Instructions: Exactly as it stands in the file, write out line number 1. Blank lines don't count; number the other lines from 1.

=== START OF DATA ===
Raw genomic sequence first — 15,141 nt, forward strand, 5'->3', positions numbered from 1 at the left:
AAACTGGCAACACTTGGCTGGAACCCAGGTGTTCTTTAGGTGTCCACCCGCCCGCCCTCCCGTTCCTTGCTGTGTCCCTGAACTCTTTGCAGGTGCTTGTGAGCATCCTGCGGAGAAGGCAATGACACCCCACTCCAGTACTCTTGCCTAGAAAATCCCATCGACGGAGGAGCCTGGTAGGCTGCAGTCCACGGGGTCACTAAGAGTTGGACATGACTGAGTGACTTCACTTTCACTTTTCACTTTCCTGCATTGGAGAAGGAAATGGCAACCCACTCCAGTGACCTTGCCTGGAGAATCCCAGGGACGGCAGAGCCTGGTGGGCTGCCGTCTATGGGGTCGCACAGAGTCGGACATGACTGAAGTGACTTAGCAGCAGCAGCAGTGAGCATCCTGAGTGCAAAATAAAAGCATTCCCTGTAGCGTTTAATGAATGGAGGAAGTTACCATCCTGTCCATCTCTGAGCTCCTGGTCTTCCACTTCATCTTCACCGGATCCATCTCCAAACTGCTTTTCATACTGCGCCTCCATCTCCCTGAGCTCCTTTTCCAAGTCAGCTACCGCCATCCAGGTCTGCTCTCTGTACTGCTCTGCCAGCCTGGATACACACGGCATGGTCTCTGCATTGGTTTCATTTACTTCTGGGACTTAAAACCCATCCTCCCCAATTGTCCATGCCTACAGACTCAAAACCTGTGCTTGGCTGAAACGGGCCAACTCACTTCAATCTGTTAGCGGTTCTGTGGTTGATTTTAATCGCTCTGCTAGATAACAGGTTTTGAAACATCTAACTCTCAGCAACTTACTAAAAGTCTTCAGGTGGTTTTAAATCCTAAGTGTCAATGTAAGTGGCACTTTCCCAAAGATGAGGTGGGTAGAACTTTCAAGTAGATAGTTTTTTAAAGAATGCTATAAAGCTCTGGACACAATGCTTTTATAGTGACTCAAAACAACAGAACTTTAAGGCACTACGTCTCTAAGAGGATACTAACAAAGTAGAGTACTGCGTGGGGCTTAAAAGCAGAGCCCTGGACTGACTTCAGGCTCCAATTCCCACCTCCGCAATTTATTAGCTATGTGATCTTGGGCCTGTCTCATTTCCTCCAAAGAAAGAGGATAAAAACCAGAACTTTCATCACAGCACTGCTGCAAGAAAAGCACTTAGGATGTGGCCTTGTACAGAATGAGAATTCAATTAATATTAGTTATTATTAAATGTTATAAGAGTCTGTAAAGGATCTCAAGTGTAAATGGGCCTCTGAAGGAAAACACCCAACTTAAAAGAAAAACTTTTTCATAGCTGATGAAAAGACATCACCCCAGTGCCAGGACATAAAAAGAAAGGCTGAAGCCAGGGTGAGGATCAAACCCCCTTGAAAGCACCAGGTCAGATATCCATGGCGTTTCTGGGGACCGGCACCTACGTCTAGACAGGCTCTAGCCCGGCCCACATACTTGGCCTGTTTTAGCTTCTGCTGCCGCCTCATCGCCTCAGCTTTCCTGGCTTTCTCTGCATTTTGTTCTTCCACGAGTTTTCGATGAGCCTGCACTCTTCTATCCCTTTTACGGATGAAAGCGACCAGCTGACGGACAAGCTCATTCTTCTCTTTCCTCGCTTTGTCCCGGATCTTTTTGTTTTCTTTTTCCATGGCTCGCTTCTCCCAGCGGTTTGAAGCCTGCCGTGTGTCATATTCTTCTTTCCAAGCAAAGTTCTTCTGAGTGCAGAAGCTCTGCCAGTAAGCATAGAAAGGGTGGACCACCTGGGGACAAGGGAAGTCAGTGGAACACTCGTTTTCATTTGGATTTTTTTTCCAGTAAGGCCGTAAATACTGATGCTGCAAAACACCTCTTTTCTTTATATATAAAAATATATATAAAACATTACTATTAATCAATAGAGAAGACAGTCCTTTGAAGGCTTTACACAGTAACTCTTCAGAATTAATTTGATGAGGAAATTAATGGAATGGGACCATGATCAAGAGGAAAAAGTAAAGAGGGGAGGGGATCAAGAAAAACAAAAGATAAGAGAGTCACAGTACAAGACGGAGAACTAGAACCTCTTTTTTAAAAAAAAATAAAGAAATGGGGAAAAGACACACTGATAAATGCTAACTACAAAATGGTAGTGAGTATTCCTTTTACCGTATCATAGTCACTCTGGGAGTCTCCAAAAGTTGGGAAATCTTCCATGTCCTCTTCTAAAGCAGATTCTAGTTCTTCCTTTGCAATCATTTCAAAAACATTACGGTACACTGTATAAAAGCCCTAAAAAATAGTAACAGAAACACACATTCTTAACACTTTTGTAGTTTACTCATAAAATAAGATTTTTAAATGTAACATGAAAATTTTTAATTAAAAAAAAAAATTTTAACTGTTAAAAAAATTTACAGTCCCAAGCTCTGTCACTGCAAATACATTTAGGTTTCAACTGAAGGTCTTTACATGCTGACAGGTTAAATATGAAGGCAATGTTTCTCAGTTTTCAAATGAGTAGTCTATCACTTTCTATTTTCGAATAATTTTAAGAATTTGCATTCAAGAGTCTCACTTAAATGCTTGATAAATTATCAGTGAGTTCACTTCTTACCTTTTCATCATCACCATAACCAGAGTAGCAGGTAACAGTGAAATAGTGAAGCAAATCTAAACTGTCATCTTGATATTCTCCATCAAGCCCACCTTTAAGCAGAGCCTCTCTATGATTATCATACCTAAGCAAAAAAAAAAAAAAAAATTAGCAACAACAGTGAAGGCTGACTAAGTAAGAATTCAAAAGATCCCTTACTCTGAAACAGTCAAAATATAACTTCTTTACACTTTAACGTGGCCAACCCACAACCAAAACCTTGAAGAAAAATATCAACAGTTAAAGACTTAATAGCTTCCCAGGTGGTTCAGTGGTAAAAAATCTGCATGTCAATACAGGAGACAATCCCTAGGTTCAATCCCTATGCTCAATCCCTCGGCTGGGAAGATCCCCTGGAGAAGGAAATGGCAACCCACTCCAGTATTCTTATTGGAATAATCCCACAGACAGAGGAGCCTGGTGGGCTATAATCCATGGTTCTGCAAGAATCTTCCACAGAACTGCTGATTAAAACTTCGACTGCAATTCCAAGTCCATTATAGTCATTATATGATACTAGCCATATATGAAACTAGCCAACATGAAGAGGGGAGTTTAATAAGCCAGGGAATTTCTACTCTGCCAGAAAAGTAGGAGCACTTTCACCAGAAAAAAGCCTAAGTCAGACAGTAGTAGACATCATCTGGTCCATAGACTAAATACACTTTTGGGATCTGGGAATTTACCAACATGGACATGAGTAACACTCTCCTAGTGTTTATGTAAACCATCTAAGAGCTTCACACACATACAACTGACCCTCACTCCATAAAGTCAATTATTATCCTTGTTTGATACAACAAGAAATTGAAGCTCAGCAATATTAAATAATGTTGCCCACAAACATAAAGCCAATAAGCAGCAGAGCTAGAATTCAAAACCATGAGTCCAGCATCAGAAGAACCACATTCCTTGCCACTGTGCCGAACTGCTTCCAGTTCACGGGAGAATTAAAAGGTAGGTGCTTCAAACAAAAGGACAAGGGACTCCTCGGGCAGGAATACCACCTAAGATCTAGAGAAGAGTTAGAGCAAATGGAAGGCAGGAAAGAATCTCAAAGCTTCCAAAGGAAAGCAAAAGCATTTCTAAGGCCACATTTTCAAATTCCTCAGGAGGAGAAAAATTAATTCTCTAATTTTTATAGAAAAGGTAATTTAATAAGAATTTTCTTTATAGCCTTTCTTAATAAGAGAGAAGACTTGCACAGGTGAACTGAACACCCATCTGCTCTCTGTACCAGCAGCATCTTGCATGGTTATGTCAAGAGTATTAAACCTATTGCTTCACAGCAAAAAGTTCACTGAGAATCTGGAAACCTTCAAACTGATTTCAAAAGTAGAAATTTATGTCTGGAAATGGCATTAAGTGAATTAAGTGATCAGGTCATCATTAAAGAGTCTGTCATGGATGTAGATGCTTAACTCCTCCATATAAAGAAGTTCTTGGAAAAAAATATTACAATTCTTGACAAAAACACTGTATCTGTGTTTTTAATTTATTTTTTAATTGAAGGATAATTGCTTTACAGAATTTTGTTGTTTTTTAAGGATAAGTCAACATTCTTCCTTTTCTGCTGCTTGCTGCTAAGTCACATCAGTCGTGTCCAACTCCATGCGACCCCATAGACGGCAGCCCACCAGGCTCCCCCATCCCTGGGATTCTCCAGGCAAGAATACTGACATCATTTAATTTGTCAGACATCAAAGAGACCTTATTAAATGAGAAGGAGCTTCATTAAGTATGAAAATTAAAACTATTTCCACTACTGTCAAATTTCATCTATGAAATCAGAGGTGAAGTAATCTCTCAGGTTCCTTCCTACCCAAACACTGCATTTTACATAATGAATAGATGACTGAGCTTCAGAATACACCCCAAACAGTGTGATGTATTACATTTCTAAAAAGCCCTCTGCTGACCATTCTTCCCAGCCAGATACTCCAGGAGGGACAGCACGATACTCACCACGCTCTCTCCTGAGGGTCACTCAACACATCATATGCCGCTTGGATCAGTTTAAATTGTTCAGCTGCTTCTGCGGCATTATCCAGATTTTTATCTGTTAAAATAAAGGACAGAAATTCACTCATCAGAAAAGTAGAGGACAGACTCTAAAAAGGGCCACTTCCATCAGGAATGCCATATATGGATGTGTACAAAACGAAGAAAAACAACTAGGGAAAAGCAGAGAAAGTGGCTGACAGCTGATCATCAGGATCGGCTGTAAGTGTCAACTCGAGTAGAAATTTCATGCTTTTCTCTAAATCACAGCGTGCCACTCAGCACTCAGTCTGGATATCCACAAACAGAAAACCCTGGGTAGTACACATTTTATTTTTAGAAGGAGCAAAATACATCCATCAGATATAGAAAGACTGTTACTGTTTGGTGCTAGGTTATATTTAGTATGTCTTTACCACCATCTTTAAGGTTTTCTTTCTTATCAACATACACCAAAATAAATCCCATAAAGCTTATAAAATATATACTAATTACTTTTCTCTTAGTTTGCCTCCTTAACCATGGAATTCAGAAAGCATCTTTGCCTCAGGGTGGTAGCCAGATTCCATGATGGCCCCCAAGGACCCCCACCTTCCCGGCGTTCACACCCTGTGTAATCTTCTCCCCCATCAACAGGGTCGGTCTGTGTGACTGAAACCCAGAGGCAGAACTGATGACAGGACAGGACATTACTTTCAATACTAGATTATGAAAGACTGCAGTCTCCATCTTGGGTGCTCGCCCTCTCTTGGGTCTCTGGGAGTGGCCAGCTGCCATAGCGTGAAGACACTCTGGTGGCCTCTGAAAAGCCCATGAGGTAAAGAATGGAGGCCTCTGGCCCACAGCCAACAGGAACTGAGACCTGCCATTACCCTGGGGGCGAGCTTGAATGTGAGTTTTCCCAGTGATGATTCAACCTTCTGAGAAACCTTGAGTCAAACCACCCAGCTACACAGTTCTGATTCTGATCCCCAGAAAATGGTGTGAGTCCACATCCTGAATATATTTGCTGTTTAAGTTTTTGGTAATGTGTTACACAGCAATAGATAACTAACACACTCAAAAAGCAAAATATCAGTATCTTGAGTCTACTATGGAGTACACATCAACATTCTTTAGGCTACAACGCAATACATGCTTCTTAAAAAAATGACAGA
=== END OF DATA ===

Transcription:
Raw genomic sequence first — 15,141 nt, forward strand, 5'->3', positions numbered from 1 at the left: